Wednesday, September 14, 2016


 Ira Fortum (Macbeth) and Aaron Morrow (Macduff)

By Tina Arth

I was a bit worried as I walked into HART’s production of Macbeth Saturday night – my guest was a 14-year-old girl with little exposure to Shakespeare, and I had been warned that the show ran over 3 hours. My fears were groundless – while my young friend was a bit baffled at first, by intermission she was so captivated by the production that she chafed at waiting 15 minutes to get back to the story! Just because they are taught in so many English lit classes does not mean that Shakespeare’s plays are meant to be experienced via text, as Director Paul Roder and his cast are so dramatically proving. A stage full of fine actors brings one of the Bard’s most powerful stories to life in a way that obviates the need for footnotes and annotation, substituting real motion and emotion for dry analysis.

Roder’s vision of the tale is faithful to the canonical text – he resists the urge to update or adapt a story that needs no alterations, and the large crowd Saturday night would seem to indicate that 400 years after the author’s death, local audiences are not tired of Shakespeare’s tragic Scottish Play. For those not familiar with Macbeth, the briefest of introductions will do: Macbeth is the Thane (a local official in service of the King) of Glamis. He encounters three witches in the woods who prophesy that he will become King of Scotland. Consumed by ambition (his own, and especially his wife’s) he murders King Duncan to hasten the fulfillment of the prophecy.  He assumes the throne, and then is driven to protect his status by killing his cousin Banquo and the wife and children of another nobleman, Macduff. A combination of guilt and paranoia drives both Macbeth and Lady Macbeth toward madness, leading to the final confrontation and the play’s bloody conclusion.

In HART’s production, as is often found in community theater, the quality of the acting is a bit uneven. However, Roder’s casting of the major roles is impeccable – in particular, Ira Kortum (Macbeth), Leticia Maskell (Lady Macbeth), Aaron Morrow (Macduff), and Adam P. Farnsworth (Banquo) turn in stellar performances. Farnsworth gives his character the quiet integrity and absence of guile needed to be the perfect foil for his more ambitious relative – he plays a simple man with an uncomplicated view of honesty and loyalty. Morrow’s Macduff is much smarter, and more complex, but still imbued with a fierce loyalty to Scotland that drives him to risk (and lose) all that he loves to protect his country. Morrow’s measured response radiates intelligence, and I swear I could see tears sparkling in his eyes when he learns of his family’s awful fate.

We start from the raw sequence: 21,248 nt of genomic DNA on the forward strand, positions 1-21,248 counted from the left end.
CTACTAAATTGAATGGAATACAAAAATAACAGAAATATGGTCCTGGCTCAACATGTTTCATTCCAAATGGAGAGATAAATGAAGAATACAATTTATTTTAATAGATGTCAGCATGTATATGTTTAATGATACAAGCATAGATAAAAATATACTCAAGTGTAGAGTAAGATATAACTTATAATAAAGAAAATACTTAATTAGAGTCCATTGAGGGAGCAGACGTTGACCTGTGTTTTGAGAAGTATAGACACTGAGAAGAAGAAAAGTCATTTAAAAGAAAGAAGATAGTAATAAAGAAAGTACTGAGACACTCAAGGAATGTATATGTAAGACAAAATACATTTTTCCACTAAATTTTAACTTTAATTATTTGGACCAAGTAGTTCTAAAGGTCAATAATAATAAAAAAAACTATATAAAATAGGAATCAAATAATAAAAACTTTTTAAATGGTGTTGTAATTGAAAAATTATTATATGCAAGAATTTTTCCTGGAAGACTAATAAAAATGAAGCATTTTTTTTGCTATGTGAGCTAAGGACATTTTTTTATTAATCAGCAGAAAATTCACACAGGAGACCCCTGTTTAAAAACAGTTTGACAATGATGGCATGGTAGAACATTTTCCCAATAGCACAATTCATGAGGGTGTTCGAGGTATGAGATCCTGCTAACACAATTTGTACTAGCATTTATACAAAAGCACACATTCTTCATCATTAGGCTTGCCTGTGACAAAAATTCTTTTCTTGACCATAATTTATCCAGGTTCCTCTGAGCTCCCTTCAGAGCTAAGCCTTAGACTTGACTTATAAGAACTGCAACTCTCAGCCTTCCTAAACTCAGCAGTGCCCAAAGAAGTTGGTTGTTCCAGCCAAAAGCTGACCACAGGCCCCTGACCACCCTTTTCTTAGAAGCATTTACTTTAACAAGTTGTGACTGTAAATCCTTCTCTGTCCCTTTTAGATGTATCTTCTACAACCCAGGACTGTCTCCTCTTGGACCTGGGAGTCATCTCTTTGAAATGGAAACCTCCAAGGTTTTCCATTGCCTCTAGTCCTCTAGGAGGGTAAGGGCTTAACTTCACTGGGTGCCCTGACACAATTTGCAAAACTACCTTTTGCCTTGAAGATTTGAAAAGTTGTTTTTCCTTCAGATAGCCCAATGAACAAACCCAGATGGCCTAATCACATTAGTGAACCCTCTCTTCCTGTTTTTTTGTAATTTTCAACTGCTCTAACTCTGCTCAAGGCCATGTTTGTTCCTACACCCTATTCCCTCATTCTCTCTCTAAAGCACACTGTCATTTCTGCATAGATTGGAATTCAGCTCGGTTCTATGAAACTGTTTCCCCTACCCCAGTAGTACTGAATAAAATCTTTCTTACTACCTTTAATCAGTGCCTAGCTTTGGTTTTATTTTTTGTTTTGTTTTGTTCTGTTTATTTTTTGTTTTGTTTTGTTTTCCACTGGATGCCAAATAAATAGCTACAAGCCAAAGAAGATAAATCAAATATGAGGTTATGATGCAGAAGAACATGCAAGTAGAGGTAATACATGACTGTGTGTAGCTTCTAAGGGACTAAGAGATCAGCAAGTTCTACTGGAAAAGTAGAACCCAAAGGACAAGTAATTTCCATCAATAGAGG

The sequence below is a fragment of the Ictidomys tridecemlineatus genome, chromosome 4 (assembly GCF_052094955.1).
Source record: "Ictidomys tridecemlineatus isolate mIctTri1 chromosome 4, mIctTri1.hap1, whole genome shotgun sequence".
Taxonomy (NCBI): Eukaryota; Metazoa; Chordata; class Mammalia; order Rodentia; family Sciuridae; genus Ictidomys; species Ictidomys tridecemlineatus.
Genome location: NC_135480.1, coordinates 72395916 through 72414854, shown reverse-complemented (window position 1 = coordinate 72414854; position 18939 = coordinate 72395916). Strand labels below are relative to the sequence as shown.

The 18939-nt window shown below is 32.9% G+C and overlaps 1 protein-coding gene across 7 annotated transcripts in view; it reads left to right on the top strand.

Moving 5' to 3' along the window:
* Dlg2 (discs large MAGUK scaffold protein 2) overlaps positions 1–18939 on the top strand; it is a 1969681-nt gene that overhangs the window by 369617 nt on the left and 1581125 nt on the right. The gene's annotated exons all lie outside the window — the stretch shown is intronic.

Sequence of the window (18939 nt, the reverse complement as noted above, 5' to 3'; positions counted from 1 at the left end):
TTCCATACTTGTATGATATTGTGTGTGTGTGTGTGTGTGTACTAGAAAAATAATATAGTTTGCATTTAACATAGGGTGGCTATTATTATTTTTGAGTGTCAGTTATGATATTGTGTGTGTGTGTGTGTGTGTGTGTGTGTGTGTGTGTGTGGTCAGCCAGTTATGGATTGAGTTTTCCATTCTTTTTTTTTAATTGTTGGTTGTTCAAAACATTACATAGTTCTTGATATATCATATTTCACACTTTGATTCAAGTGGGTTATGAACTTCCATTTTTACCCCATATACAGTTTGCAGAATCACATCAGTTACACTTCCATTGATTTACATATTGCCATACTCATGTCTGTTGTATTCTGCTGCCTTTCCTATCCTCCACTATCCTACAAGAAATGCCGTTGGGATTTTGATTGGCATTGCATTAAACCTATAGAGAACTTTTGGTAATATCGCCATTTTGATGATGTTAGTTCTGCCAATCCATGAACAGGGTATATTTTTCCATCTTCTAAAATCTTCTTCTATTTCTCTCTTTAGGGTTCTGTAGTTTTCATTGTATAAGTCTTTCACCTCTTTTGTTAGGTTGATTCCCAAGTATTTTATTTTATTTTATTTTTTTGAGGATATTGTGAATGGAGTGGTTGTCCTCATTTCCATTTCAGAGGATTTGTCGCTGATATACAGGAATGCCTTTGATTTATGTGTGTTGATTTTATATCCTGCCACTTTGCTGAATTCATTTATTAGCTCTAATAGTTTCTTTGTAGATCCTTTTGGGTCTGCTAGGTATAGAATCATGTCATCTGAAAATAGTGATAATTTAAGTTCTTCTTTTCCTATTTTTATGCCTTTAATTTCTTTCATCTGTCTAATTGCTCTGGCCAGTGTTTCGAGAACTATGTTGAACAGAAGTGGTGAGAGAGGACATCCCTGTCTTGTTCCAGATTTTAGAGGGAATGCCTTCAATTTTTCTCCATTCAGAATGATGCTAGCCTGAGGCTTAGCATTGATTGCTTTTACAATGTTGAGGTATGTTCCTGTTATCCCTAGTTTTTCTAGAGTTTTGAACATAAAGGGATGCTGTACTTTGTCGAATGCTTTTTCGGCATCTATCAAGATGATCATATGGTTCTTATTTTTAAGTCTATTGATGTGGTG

Kortum captures all of the contradictions that make Macbeth a tragic figure. Ostensibly brave, it is clear in his first interactions with his wife that his insecurity and self-doubt make him vulnerable to Lady Macbeth’s overt manipulation; whenever he is on stage alone we feel his indecision and angst. Maskell plays a dizzying number of women in a single role, and commits fully to each facet of her character. Euphoria, slyness, fierce rage, pitiable grief, and a seductive tenderness are all tools in her repertoire to ruthlessly control her husband and to deceive everyone else – Lady Macbeth is a consummate actress, and Maskell subtly brings the audience into this secret.  We only see her play her true self after her descent into madness, and I have not seen the iconic “Out, damned spot. Out, I say!” done better.

There are countless other performance gems – in particular Donald Cleland (who plays three roles) in his hilarious turn as the porter, and Karen Huckfeldt’s heart-wrenching Lady Macduff.

Karen Roder’s costume designs are inspired – she uses rough fabrics, dark colors, and primitive design to capture the time and place.  The design of Macbeth’s kingly robe, cascading awkwardly off one shoulder, is a constant reminder of how uneasily he bears the throne, while Lady Macbeth’s elegant gowns capture her eagerness to play a queenly role. Paul Roder and Tina Crawford’s detailed castle wall comprises the entire set, allowing for quick scene changes through addition and deletion of props. Finally, fight choreographers Brent Lambrell and Leann Hansen have succeeded in turning a stage full of relatively peaceful actors into fierce swordsmen, and the battle scenes are realistic and powerful.

Macbeth is playing at the HART Theatre, 185 SE Washington, Hillsboro through September 25th, with performances at 7:30 on Fridays and Saturdays and 2:00 on Sundays.

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